I admit to being skeptical of the sites on the inter webs that claim you can grow mushrooms from stems on moist cardboard, but I will kiss your butt on Twentieth Street in Birmingham if they’re not right. Those white furry things you see are mycelium, which are the mushroom equivalent of roots–only they grow incredibly fast. In fact, oyster mushrooms will feed on almost any kind of cellulose, including cardboard.
Being of an experimental nature, and having a workshop full of hardwood sawdust, I decided to try this. The base of this mixture is about three fourths of a cup of sawdust. On top of that is a layer of Amazon box cardboard. Then there are two clumps of King Blue Oyster mushroom bases, from the Oyster mushrooms that I recently grew. Both clumps cloned themselves, and when they hit the sawdust, it was all she wrote.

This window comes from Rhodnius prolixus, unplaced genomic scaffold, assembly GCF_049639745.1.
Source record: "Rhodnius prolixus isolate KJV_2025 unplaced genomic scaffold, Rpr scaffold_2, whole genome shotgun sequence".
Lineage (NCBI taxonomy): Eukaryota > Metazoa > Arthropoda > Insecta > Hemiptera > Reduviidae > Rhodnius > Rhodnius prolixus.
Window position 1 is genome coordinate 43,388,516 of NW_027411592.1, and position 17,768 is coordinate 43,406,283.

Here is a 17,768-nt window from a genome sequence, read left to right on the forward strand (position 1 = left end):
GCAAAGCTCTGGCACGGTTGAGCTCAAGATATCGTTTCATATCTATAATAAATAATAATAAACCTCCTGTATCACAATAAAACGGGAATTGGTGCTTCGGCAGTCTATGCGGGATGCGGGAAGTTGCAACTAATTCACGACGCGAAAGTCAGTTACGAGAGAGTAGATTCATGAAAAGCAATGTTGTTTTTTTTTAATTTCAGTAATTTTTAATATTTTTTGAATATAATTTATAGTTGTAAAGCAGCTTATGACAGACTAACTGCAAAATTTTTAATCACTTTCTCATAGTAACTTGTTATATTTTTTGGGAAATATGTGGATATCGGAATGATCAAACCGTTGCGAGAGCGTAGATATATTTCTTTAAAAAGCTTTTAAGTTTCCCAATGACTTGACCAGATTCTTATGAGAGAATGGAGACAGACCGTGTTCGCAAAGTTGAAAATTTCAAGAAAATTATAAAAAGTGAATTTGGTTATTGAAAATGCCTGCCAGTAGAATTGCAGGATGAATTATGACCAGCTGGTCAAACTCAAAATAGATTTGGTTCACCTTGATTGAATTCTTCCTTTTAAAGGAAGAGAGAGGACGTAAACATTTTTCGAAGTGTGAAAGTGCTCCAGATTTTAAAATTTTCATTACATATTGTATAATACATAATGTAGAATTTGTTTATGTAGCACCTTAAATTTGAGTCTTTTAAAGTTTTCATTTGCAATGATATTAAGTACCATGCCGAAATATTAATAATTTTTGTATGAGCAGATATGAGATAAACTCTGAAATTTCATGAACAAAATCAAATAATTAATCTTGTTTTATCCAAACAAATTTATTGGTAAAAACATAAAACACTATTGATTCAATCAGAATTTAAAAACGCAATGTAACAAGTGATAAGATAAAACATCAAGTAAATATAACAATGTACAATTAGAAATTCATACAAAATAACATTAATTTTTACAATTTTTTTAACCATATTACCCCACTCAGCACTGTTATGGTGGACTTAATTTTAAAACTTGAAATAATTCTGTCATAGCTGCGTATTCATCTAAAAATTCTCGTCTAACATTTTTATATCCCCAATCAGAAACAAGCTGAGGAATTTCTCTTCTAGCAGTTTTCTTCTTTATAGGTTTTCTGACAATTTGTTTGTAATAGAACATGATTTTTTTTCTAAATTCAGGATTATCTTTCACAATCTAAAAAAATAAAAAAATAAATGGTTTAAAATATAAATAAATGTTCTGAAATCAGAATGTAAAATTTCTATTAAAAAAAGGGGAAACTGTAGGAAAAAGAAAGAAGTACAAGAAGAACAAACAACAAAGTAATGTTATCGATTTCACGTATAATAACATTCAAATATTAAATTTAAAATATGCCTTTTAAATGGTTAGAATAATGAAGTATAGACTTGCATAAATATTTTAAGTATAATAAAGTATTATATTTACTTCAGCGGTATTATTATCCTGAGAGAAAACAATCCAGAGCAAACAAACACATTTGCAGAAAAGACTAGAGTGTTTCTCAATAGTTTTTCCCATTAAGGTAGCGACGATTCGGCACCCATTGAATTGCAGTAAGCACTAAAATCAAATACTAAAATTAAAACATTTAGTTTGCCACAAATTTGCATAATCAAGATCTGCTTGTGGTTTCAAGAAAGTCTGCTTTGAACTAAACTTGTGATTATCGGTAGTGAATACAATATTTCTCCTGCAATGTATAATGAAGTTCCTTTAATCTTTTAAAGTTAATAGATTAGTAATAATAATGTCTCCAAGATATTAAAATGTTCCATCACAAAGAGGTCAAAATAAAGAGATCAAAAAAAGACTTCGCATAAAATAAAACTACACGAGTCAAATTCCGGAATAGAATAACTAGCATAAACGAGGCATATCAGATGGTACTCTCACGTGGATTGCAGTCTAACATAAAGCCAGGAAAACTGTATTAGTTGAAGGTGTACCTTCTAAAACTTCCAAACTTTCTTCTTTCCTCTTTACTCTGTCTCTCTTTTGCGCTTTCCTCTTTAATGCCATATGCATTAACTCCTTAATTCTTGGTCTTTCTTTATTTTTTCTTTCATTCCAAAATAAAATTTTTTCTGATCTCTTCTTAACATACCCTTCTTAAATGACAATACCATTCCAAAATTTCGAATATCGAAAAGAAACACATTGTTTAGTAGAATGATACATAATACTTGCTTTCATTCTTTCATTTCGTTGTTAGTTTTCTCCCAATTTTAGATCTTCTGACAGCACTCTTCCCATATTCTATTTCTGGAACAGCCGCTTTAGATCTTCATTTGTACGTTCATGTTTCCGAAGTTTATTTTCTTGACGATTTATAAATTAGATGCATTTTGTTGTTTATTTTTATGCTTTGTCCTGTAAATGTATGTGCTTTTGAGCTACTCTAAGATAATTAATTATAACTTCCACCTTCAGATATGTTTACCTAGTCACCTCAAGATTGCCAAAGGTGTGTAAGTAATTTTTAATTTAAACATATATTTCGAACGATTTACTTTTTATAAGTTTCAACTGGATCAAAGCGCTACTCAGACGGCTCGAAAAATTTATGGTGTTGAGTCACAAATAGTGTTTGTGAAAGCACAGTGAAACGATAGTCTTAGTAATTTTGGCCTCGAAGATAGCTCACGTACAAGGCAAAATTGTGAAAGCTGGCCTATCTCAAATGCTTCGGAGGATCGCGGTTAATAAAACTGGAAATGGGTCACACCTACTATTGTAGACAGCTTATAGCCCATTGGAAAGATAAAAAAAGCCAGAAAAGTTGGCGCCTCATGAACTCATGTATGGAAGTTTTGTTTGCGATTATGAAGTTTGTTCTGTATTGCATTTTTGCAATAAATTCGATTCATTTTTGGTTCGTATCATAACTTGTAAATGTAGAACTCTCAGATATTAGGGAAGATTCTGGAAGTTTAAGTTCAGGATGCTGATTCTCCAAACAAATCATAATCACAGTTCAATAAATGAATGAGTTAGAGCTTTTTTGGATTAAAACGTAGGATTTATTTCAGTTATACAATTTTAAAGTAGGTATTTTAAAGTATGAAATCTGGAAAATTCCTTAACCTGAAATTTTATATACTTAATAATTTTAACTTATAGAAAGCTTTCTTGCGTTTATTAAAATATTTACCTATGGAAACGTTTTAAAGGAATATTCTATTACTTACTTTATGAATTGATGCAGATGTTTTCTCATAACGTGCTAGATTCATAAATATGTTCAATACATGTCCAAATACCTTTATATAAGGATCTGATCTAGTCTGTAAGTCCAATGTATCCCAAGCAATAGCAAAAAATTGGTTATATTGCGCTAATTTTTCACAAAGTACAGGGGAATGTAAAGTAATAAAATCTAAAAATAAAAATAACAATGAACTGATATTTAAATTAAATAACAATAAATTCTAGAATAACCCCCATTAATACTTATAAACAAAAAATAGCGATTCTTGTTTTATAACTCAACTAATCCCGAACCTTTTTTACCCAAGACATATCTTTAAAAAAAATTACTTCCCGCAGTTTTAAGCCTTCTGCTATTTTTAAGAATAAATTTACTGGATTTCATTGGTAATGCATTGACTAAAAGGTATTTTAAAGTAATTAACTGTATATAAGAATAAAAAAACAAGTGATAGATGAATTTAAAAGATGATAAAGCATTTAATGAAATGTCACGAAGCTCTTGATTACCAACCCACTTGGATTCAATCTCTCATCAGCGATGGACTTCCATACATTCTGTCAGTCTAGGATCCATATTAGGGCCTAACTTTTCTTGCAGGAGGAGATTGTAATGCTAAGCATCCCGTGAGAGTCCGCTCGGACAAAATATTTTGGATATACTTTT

Another moist layer of cardboard is on the top, and I fear that it is not aware of the death penalty that it faces. Mushrooms are more like animals than vegetables, and Oyster mushrooms are documented to have killed both nematodes and various bacteria, and then eat them. And then, all things made of wood are on the menu.
I did manage to kill off a sourdough starter that I nursed for more than a decade, but that was just negligence. As we both love fresh mushrooms, I think these are keepers. So there it is–$13.99 for a lifetime supply of mushrooms, plus some ingredients that would have ended up in the compost bin.